• 'Duma of National Anger' - very oppositional and neither left or right wanted it to succeed - they crippled its political force
  • Stolypin struggled to find support for his agrarian reform programme - Duma refused to approve his legislation passed under the emergency powers granted by Article 48
  • SO he spread a story about a Social Democrat plot to assassinate the tsar - they remained immune from arrest so Stolypin dissolved the Duma

The Third Duma (November 1907 - June 1912)

  • Octobrists + Rightists won the majority of seats (favoured the government)
  • Kadets + socialists reduced in size + divided in principles
  • 'Duma of Lords and Lackeys' - very submissive; agreed 2, 200 of 2, 500 government proposals (such as for agricultural reform)
  • 1911 - Octobrists were government opponents and the Duma had to be suspended twice (while government forced through legislation under emergency provisions)
  • by 1912 - Duma had no control over actions of tsar of government

The Fourth Duma (November 1912 - 17)

  • party groupings were similar (though Octobrists were not as successful)
  • fairly mellow - new Prime Minister (Kokovtsov - until 1914) who replaced Stolypin (who died in 1911) proclaimed 'Thank God we still have no parliament'
  • he ignored the Duma and its influence decreased rapidly - workers overpowered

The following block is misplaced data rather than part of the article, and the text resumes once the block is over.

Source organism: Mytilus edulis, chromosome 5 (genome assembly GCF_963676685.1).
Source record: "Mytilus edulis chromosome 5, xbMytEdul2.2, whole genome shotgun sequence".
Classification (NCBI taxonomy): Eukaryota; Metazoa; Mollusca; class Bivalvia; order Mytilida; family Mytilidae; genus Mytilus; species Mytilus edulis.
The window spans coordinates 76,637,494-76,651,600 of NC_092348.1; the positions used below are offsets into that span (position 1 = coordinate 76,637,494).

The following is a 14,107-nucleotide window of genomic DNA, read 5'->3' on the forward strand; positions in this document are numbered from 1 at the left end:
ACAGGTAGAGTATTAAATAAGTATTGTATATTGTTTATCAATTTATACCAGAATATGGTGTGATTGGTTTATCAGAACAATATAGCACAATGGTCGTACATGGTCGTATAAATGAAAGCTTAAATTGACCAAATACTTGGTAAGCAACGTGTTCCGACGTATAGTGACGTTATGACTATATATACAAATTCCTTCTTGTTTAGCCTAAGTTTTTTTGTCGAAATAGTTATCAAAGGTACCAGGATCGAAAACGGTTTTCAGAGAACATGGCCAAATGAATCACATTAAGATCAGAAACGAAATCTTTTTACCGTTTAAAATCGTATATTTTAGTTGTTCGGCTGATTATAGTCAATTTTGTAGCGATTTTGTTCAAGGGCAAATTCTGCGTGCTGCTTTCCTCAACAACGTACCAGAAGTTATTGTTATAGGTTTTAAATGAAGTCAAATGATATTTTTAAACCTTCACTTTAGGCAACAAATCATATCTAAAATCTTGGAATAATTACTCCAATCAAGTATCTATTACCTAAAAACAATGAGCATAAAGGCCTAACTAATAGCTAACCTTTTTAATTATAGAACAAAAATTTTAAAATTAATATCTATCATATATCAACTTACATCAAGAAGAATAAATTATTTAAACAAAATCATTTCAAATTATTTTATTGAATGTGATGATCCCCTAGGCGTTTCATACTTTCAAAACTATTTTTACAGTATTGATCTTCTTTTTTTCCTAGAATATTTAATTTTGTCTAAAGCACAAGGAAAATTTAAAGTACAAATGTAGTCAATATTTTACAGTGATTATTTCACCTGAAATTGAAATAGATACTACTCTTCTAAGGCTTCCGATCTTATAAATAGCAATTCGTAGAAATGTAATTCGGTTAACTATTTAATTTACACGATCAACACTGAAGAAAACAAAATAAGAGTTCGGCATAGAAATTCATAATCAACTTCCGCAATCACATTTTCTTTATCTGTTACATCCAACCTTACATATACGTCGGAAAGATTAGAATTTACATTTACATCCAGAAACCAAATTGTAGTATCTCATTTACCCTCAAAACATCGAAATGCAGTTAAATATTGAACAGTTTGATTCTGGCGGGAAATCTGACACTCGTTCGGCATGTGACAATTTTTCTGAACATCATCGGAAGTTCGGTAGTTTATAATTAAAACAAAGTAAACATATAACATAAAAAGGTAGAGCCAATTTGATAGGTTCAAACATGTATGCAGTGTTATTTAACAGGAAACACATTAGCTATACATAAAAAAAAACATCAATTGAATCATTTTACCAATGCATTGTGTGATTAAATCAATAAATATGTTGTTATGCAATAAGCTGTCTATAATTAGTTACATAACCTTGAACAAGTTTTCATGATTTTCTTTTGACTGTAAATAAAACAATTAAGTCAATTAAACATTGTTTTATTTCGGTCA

Pyotr Stolypin's Agrarian Reforms

  • wanted radical reform of Russia - prosperous peasantry would help future Russia - Kulaks were encouraging to other peasants - supportive towards tsar
  • Stolypin wanted to abolish the mir's communal land term - peasants would become permanent owners of their land + in one piece (not scattered strips)
  • began in 1903 - agreement that peasants pay taxes was removed

Land Reforms

  • September 1906 - peasants were allowed to buy more state + Crown land
  • October 1906 - peasants granted equal rights in their local government
  • November 1906 - peasants can leave the commune + collective ownership of land by a family is abolished
  • land organisation commissions set up + a new peasant Land Bank created - help peasants fund their land ownership
  • hereditary ownership of land by peasants: 20% (1905) to nearly 50% (1915)
  • redemption payments officially abolished (from January 1 1907)
  • June 1910 - all communes which had not re-distributed land since 1861 - dissolved
  • between 1905 + 1915 Stolypin encouraged 3.5 million peasants to emigrate from over-populated rural areas - south + west districts became major agriculture regions - dairy farming, eggs, butter + cereal production

Limitations

  • May 1915 - only 14% communal allotment land had passed into private ownership (+ changes in land arrangements took a long time to process)
  • by 1913 - only 1.3 million out of 5 million applications for the consolidation + hereditary terms of individual farms had been dealt with
  • by 1914 - only 10% of peasant holdings had moved beyond strip farming (many were reluctant to give up the security of the mir)
  • landowners held private properties but were often threatened to hand them over
  • the reforms produced a growing class of alienated, poor + landless peasants - while one family improved, another descended into deeper hardship; having to rent land and often join the workers in the city factories